For all Washington fans, June 7, 2018, is a day that will never be forgotten as it was the day the team won its first Stanley Cup. We all have our own story of where we were that day and how we watched. Snively is no different.

“I was downtown DC outside the arena watching on the big screen,” he told Mike Vogel in an interview at the team’s development camp.

“It was a great feeling,” Snively continued. “At that time I didn’t know I’d have the opportunity to sign with the Capitals and it was an amazing feeling. I’ve been a Caps fan ever since I started watching hockey and it was great to see them after all those years in the playoffs to win the Cup. It was amazing.”

The Alex Ovechkin era is important to Washington hockey not just because he brought the city a Cup, but because of the increased interest at the youth level. Interest early on should increase the sport and the team’s popularity. That, in turn, should lead to more youth participation which should lead to a more competitive youth program and homegrown talent entering professional hockey. The increased interest from that should further boost hockey in the region thus repeating the cycle.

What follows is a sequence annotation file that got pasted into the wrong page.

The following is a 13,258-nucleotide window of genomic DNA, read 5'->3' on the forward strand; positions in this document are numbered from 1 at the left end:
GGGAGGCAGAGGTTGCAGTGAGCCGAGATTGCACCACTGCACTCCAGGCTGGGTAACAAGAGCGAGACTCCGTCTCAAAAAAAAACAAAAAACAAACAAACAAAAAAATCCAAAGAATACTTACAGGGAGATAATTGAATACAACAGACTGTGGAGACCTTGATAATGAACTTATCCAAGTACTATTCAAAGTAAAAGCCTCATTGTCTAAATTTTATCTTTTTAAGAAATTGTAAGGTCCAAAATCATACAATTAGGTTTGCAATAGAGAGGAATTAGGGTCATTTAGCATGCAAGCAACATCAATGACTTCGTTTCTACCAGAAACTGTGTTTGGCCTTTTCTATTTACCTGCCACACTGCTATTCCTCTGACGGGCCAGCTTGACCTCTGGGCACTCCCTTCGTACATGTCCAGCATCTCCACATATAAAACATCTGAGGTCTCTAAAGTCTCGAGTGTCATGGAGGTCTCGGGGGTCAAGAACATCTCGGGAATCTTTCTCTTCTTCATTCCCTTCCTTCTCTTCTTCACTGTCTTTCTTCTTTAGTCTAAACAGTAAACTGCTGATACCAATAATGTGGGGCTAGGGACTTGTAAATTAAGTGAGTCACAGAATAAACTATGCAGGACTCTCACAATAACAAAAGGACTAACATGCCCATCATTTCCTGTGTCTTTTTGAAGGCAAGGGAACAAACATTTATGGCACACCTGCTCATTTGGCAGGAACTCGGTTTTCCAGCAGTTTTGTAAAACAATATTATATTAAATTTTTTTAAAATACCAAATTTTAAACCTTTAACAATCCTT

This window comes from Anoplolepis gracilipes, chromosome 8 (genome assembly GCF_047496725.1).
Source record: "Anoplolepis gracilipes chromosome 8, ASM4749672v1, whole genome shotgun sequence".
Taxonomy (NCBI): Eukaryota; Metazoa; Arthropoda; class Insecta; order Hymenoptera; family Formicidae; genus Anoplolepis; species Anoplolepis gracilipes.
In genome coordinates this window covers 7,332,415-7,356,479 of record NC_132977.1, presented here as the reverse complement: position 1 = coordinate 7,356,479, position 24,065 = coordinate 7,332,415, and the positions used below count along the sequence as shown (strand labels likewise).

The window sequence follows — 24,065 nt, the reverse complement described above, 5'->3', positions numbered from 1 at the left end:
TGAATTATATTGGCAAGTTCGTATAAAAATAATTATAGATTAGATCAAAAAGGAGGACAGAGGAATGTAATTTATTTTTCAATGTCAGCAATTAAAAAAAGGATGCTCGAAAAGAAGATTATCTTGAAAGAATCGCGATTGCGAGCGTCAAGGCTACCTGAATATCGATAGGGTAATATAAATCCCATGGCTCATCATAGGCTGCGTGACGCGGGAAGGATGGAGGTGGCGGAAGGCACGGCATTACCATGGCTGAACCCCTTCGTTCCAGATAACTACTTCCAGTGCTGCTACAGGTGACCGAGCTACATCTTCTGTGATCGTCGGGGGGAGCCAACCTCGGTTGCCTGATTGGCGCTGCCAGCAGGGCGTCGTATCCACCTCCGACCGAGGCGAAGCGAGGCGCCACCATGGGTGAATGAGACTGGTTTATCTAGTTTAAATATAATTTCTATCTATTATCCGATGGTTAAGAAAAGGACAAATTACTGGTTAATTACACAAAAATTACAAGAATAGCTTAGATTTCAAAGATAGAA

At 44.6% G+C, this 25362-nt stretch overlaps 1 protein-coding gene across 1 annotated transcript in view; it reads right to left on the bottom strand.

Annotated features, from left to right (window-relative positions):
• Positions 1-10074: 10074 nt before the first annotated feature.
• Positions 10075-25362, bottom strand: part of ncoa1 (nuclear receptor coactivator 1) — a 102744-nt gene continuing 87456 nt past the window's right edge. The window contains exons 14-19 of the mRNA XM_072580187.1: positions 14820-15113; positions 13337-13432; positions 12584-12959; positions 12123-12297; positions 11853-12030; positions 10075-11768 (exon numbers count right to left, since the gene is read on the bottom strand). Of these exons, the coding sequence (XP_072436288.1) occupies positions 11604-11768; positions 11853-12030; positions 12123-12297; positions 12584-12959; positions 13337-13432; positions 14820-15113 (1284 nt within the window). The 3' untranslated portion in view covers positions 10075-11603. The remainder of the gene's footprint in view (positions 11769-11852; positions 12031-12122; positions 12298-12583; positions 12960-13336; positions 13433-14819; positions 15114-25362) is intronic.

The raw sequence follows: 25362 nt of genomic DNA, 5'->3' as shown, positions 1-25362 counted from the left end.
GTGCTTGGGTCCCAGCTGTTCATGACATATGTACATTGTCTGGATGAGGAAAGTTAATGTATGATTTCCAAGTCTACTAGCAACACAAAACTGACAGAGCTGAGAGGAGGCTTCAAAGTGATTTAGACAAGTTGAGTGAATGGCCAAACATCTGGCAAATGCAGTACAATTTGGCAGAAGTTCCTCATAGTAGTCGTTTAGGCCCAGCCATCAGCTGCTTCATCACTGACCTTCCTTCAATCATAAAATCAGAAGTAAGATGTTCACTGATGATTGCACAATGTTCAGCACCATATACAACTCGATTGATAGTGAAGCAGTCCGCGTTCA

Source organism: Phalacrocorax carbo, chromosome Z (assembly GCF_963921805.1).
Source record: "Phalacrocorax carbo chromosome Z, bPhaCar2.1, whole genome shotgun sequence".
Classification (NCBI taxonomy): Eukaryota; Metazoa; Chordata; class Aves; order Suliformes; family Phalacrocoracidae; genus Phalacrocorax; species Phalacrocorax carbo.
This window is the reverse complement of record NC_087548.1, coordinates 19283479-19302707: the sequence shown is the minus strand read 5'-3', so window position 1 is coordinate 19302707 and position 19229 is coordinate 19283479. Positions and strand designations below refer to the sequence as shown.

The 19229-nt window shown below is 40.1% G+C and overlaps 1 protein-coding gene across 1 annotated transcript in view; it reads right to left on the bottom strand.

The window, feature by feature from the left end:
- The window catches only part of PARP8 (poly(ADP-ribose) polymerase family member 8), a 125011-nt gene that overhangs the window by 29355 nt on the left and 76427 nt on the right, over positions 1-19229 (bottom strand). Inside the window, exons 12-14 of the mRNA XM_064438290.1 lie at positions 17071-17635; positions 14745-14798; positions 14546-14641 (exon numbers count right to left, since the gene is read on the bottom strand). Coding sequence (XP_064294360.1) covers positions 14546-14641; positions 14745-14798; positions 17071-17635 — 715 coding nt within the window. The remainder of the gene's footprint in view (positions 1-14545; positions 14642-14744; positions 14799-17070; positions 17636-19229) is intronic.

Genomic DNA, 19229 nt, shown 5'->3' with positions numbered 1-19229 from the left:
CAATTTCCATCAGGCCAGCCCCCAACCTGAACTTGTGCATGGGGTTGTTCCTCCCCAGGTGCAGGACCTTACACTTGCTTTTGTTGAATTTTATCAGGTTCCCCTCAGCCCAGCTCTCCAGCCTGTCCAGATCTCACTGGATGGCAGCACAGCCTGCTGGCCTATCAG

Snively is just the first example.

It kind of makes you wonder how many other future Caps were in that crowd watching the team win the Cup.


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20 Burning Capitals Questions: Can the power play get back to an elite level?

20 Burning Capitals Questions: Can the power play get back to an elite level?

The long, endless summer is only halfway done. The Capitals last played a game on April 24 and will not play another one until Oct. 2. 

But with free agency and the NHL Draft behind them now, the 2019-2020 roster is almost set and it won’t be long until players begin trickling back onto the ice in Arlington for informal workouts.  

With that in mind, and given the roasting temperatures outside, for the next three weeks NBC Sports Washington will look at 20 burning questions facing the Capitals as they look to rebound from an early exit from the Stanley Cup playoffs, keep alive their Metropolitan Division title streak and get back to their championship form of 2018.   

The list will look at potential individual milestones, roster questions, prospects who might help and star players with uncertain futures. Today we look at a power play that dipped out of the top 10 last season. Can a unit that has been so consistent for so long get back to that top level?